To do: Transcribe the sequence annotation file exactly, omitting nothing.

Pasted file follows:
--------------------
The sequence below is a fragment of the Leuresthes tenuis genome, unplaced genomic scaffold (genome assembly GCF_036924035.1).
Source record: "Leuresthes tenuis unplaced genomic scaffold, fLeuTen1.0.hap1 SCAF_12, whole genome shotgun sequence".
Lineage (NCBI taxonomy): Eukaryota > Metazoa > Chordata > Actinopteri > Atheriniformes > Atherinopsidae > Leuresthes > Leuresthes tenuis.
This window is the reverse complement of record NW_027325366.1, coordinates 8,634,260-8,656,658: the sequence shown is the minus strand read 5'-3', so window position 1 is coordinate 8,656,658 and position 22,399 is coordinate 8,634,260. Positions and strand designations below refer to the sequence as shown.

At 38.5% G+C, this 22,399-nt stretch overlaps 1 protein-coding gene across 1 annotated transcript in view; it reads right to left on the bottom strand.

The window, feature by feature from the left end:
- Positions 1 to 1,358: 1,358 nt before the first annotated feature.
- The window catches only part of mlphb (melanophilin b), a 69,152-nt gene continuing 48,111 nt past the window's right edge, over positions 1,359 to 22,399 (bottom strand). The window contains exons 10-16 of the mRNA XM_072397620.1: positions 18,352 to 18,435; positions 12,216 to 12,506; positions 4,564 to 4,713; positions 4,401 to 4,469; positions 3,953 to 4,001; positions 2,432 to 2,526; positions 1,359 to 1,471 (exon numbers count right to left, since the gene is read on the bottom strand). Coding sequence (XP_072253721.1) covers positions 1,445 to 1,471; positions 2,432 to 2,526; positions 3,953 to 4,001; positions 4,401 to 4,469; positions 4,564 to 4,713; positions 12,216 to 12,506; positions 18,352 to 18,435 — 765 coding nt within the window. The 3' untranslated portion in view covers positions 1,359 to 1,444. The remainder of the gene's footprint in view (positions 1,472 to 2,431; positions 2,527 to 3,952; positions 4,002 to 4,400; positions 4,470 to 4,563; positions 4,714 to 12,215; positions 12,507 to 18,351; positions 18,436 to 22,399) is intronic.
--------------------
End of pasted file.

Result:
The sequence below is a fragment of the Leuresthes tenuis genome, unplaced genomic scaffold (genome assembly GCF_036924035.1).
Source record: "Leuresthes tenuis unplaced genomic scaffold, fLeuTen1.0.hap1 SCAF_12, whole genome shotgun sequence".
Lineage (NCBI taxonomy): Eukaryota > Metazoa > Chordata > Actinopteri > Atheriniformes > Atherinopsidae > Leuresthes > Leuresthes tenuis.
This window is the reverse complement of record NW_027325366.1, coordinates 8,634,260-8,656,658: the sequence shown is the minus strand read 5'-3', so window position 1 is coordinate 8,656,658 and position 22,399 is coordinate 8,634,260. Positions and strand designations below refer to the sequence as shown.

At 38.5% G+C, this 22,399-nt stretch overlaps 1 protein-coding gene across 1 annotated transcript in view; it reads right to left on the bottom strand.

The window, feature by feature from the left end:
- Positions 1 to 1,358: 1,358 nt before the first annotated feature.
- The window catches only part of mlphb (melanophilin b), a 69,152-nt gene continuing 48,111 nt past the window's right edge, over positions 1,359 to 22,399 (bottom strand). The window contains exons 10-16 of the mRNA XM_072397620.1: positions 18,352 to 18,435; positions 12,216 to 12,506; positions 4,564 to 4,713; positions 4,401 to 4,469; positions 3,953 to 4,001; positions 2,432 to 2,526; positions 1,359 to 1,471 (exon numbers count right to left, since the gene is read on the bottom strand). Coding sequence (XP_072253721.1) covers positions 1,445 to 1,471; positions 2,432 to 2,526; positions 3,953 to 4,001; positions 4,401 to 4,469; positions 4,564 to 4,713; positions 12,216 to 12,506; positions 18,352 to 18,435 — 765 coding nt within the window. The 3' untranslated portion in view covers positions 1,359 to 1,444. The remainder of the gene's footprint in view (positions 1,472 to 2,431; positions 2,527 to 3,952; positions 4,002 to 4,400; positions 4,470 to 4,563; positions 4,714 to 12,215; positions 12,507 to 18,351; positions 18,436 to 22,399) is intronic.